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State v. Jones

Court of Criminal Appeals of Tennessee, Knoxville

December 27, 2019

STATE OF TENNESSEE
v.
DENTON JONES

          Session September 24, 2019

          Appeal from the Criminal Court for Knox County No. 105473 G. Scott Green, Judge

         The State of Tennessee appeals the Knox County Criminal Court's denial of its motion pursuant to Tennessee Rule of Criminal Procedure 36.1. The State sought to correct the six-year sentence the trial court previously imposed for the Defendant's two merged convictions for theft of property valued at $1, 000 or more but less than $10, 000. See T.C.A. §§ 39-14-103 (2014) (theft); 39-14-105 (2014) (subsequently amended) (grading of theft). On appeal, the State contends that the six-year sentence is illegal because the trial court improperly sentenced the Defendant pursuant to the amended version of the grading of theft statute, which became effective after the commission of the offense. We affirm the judgment of the trial court.

         Tenn. R. App. P. 3 Appeal as of Right; Judgment of the Criminal Court Affirmed

          Herbert H. Slatery III, Attorney General and Reporter; Katherine C. Redding, Assistant Attorney General; Charme Allen, Assistant Attorney General; and TaKisha Fitzgerald, Assistant District Attorney General, for the appellant, State of Tennessee.

          Robert L. Jolley, Jr., Knoxville, Tennessee, for the appellee, Denton Jones.

          Robert H. Montgomery, Jr., J., delivered the opinion of the court, in which Thomas T. Woodall and Robert W. Wedemeyer, JJ., joined.

          OPINION

          ROBERT H. MONTGOMERY, JR., JUDGE

         On October 26, 2016, a Knox County Criminal Court jury found the Defendant guilty of two counts of theft of property valued at $1, 000 or more but less than $10, 000. The offenses occurred on April 28, 2014. See id. §§ 39-14-103; 39-14-105. At the February 10, 2017 sentencing hearing, the trial court merged the two counts into a single conviction and determined the length and manner of service. Although the sentencing hearing transcript is not included in the appellate record, the original judgment forms reflect the trial court determined that the Defendant was a career offender and imposed six-year sentences for Class D felony thefts. However, the special conditions sections of the judgments reflect that the Defendant was sentenced for Class E felony thefts pursuant to Tennessee Code Annotated Section 39-11-112, otherwise known as the Criminal Savings Statute, which states,

When a penal statute or penal legislative act of the state is repealed or amended by a subsequent legislative act, the offense, as defined by the statute or act being repealed or amended, committed while the statute or act was in full force and effect shall be prosecuted under the act or statute in effect at the time of the commission of the offense. Except as provided under § 40-35-117, in the event the subsequent act provides for a lesser penalty, any punishment imposed shall be in accordance with the subsequent act.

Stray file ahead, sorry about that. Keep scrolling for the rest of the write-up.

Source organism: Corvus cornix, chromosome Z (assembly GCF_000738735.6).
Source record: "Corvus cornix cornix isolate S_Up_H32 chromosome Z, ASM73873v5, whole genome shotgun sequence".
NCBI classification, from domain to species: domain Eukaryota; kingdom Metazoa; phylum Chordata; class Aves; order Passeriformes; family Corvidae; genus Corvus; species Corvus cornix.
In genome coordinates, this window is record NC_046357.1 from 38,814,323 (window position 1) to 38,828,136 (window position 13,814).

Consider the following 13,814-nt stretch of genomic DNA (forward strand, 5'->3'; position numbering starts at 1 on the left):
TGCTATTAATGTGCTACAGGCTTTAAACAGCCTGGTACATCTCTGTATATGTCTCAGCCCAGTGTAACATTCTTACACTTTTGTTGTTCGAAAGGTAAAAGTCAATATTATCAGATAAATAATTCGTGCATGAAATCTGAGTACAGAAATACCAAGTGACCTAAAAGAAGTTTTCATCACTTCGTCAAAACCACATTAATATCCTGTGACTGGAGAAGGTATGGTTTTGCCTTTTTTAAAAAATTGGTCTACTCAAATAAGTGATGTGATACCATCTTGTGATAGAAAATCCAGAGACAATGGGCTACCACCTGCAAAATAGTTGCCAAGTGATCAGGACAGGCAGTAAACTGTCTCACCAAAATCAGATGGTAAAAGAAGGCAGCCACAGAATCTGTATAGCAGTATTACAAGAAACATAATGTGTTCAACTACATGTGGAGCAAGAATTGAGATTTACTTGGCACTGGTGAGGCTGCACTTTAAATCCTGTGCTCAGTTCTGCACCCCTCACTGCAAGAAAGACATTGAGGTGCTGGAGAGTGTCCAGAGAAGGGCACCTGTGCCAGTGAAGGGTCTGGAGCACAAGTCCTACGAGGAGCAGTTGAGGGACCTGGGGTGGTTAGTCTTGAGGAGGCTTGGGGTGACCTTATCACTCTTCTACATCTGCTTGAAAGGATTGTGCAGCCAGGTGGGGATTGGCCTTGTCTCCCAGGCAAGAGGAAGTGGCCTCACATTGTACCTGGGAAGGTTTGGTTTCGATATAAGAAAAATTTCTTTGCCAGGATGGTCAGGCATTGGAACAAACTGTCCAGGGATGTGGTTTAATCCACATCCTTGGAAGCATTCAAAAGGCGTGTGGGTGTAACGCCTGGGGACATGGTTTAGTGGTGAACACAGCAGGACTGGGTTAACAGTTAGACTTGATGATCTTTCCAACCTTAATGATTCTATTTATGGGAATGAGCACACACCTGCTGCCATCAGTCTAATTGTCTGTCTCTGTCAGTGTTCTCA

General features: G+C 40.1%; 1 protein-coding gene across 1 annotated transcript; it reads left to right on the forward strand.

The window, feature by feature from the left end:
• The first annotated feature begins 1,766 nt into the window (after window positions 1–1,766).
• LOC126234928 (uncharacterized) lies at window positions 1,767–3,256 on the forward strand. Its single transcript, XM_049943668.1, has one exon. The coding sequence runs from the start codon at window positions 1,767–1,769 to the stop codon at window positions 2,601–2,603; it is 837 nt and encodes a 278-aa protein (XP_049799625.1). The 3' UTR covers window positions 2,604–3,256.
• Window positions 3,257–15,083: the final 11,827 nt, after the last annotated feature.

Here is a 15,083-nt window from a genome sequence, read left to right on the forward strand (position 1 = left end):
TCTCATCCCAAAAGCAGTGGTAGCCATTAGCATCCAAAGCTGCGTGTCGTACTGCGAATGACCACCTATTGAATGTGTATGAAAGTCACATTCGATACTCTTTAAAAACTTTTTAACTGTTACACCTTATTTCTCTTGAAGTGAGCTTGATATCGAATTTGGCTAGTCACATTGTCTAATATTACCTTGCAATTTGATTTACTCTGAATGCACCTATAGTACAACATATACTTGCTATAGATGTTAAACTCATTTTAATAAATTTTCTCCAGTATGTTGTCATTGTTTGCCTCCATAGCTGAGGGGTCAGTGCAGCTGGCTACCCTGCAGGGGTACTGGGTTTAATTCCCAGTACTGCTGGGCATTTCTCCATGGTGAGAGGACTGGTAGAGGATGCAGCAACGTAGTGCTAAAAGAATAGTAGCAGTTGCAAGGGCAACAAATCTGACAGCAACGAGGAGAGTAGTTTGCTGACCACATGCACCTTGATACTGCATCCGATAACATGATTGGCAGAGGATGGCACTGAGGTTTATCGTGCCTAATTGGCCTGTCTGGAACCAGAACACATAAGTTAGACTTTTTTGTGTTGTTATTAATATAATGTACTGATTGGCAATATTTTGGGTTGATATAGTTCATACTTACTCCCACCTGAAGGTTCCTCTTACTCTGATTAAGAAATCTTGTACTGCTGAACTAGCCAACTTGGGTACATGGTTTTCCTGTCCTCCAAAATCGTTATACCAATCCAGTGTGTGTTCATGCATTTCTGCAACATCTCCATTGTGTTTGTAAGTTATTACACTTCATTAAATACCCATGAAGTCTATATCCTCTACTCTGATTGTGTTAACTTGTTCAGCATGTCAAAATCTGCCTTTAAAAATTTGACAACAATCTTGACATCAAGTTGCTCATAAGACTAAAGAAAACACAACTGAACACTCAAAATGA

At the time of the offense, theft of property valued at $1, 000 or more but less than $10, 000 was a Class D felony. See id. § 39-14-105(a)(3); id. § 40-35-111(b)(4) (stating that the authorized term of imprisonment for a Class D felony is two to twelve years). However, the grading of theft statute was amended in 2016, and the amended version became effective on January 1, 2017. Therefore, the amended statute was effective at the time of the sentencing hearing. The amended statute states that a Class E felony theft involves property valued at $1, 000 or more but less than $2, 500 and that a Class D felony theft involves property valued at $2, 500 or more but less than $10, 000. See id. § 39-14-105(a)(2), (3) (2018).

         On July 29, 2018, the State filed a motion to correct an illegal sentence pursuant to Tennessee Rule of Criminal Procedure 36.1, arguing that the Defendant, a career offender, had been convicted of Class D felony thefts and that, as a result, the six-year sentences imposed by the trial court were illegal.

         At the August 17, 2018 motion hearing, the trial court did not rule on the State's motion because it determined that the original judgment forms had to be corrected to reflect Class E felony thefts. When the prosecutor argued that the Defendant had been convicted of Class D felony thefts, the trial judge stated that the thefts involved property valued "in excess of one thousand dollars" based upon the jury verdict form. The court ordered the entry of corrected judgments, reflecting that the Defendant had been convicted of Class E felony thefts. The court acknowledged that originally the conviction offenses would have been Class D felony thefts but that because the Defendant was sentenced after the grading of theft statute had been amended, the conviction offenses were Class E felony thefts. The court determined that the value of the property related to punishment and was not an essential element of theft.

         On August 30, 2018, corrected judgments were entered, reflecting that the Defendant had been convicted of Class E felony thefts, and the special conditions sections state that the court ordered the corrected judgments at the August 17 motion hearing and that ...


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